Biotech Updates

Aphid's Chemical Signals as Biocontrol Agent Against Itself

May 21, 2010

Aphid is one of the world's most destructive insect pests that costs gardeners and farmers hundreds of millions of dollars annually. In addition, aphids have the ability to develop resistance to pesticides, thus growers are forced to use more amount of chemicals in their fields.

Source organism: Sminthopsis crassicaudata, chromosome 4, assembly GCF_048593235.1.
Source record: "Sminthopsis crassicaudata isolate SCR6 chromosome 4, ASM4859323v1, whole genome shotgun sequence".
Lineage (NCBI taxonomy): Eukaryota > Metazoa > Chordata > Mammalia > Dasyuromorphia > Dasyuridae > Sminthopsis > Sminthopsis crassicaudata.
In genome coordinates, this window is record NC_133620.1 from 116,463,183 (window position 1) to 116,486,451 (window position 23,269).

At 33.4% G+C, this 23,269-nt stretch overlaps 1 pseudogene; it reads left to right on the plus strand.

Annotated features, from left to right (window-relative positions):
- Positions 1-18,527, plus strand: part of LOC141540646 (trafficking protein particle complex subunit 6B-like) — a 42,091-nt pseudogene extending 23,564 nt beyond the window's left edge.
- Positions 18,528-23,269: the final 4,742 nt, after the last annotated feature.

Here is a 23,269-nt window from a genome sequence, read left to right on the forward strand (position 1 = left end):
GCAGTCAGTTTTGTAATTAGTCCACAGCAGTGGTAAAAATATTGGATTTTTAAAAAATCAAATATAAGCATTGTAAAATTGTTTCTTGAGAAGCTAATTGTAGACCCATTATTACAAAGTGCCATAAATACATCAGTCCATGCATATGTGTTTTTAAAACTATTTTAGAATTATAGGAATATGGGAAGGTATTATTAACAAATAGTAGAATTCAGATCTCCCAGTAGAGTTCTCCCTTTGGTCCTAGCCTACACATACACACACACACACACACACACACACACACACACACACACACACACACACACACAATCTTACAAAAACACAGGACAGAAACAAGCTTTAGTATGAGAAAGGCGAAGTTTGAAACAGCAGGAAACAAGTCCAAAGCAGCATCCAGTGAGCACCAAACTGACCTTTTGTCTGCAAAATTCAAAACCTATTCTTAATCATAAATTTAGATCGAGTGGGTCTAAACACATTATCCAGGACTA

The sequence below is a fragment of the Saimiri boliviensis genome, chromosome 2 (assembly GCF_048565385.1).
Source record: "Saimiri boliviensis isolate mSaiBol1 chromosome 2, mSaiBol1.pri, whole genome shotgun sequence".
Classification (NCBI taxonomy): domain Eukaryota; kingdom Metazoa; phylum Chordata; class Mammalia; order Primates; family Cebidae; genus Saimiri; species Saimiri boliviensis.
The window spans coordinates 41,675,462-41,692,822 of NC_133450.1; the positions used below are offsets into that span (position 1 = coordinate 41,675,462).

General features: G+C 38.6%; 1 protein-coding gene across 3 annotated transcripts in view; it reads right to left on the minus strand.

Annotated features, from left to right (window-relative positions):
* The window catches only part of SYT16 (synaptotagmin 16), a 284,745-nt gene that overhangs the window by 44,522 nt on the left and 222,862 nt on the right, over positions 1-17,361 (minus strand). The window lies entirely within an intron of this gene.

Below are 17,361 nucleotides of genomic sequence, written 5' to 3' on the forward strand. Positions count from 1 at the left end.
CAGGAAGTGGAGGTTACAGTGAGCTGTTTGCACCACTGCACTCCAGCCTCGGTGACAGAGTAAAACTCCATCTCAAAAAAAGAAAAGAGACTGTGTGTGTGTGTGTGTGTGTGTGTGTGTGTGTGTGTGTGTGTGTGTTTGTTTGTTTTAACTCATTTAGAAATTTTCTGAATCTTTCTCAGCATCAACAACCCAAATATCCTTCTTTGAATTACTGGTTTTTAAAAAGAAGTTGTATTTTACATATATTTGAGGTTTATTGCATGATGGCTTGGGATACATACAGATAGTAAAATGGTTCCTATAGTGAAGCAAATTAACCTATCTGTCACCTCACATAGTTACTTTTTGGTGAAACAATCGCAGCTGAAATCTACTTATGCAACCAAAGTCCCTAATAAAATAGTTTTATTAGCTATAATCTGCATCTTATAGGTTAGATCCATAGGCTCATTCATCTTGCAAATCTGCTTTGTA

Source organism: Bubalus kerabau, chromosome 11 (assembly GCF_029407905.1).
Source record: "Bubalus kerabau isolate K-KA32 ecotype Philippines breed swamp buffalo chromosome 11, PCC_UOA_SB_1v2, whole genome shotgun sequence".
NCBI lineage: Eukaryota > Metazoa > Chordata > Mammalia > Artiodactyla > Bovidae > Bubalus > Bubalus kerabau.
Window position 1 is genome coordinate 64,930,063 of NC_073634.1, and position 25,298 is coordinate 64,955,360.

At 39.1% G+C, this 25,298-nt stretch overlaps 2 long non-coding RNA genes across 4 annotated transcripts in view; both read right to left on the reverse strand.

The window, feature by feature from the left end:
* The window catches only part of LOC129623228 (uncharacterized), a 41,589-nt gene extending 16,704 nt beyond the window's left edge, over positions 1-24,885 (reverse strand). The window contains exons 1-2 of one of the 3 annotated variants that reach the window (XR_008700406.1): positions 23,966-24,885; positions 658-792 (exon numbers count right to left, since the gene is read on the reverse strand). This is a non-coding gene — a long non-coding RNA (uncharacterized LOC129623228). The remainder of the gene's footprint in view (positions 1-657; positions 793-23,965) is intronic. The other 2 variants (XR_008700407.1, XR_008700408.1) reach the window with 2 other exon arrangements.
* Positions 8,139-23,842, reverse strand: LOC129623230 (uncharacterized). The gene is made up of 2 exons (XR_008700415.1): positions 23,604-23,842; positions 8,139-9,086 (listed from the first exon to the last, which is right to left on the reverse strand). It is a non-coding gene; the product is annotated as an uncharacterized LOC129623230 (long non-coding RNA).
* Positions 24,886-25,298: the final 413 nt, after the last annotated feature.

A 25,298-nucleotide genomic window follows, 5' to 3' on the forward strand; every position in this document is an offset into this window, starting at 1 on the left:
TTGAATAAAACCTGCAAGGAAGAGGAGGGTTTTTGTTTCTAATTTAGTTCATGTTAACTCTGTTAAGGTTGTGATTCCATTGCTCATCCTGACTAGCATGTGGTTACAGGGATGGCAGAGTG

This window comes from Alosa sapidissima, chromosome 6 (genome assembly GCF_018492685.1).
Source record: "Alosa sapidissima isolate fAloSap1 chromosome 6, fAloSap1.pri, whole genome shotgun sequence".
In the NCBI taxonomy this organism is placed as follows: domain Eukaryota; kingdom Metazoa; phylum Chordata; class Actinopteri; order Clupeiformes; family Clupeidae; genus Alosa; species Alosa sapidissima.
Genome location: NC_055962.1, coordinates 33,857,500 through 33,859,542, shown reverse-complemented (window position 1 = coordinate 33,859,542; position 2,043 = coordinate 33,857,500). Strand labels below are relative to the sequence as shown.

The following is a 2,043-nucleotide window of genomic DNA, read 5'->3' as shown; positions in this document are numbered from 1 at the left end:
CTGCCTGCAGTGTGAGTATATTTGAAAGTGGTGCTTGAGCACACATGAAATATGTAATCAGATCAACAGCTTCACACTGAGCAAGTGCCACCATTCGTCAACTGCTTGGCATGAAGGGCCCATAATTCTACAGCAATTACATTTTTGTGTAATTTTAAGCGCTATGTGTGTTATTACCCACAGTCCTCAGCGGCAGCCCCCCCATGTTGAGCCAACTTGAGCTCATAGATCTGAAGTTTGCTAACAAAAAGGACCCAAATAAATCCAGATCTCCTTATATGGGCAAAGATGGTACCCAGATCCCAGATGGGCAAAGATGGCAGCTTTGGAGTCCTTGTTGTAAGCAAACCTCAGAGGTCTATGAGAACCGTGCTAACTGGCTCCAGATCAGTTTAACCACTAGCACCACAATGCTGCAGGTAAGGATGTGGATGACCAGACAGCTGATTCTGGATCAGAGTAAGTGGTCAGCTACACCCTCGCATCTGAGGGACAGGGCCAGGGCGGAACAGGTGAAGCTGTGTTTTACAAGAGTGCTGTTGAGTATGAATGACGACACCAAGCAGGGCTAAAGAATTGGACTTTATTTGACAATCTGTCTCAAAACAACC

This led a team of scientists from the U.S. Department of Agriculture Agricultural Research Service (ARS) to develop a biocontrol agent against the aphids. Ronald J. Nachman, one of the ARS scientists, have been studying chemical signals called neuropeptides. When the neuropeptides are broken down by enzymes in the body, they control and regulate various body processes of aphids like digestion, respiration, water intake and excretion. Nachman is developing neuropeptide mimics which have modified molecular structures which will not break down and thus, the pest will deteriorate due to disrupted body processes. These neuropeptides, known as insect kinnins, are very target specific, having no effect on other organisms.

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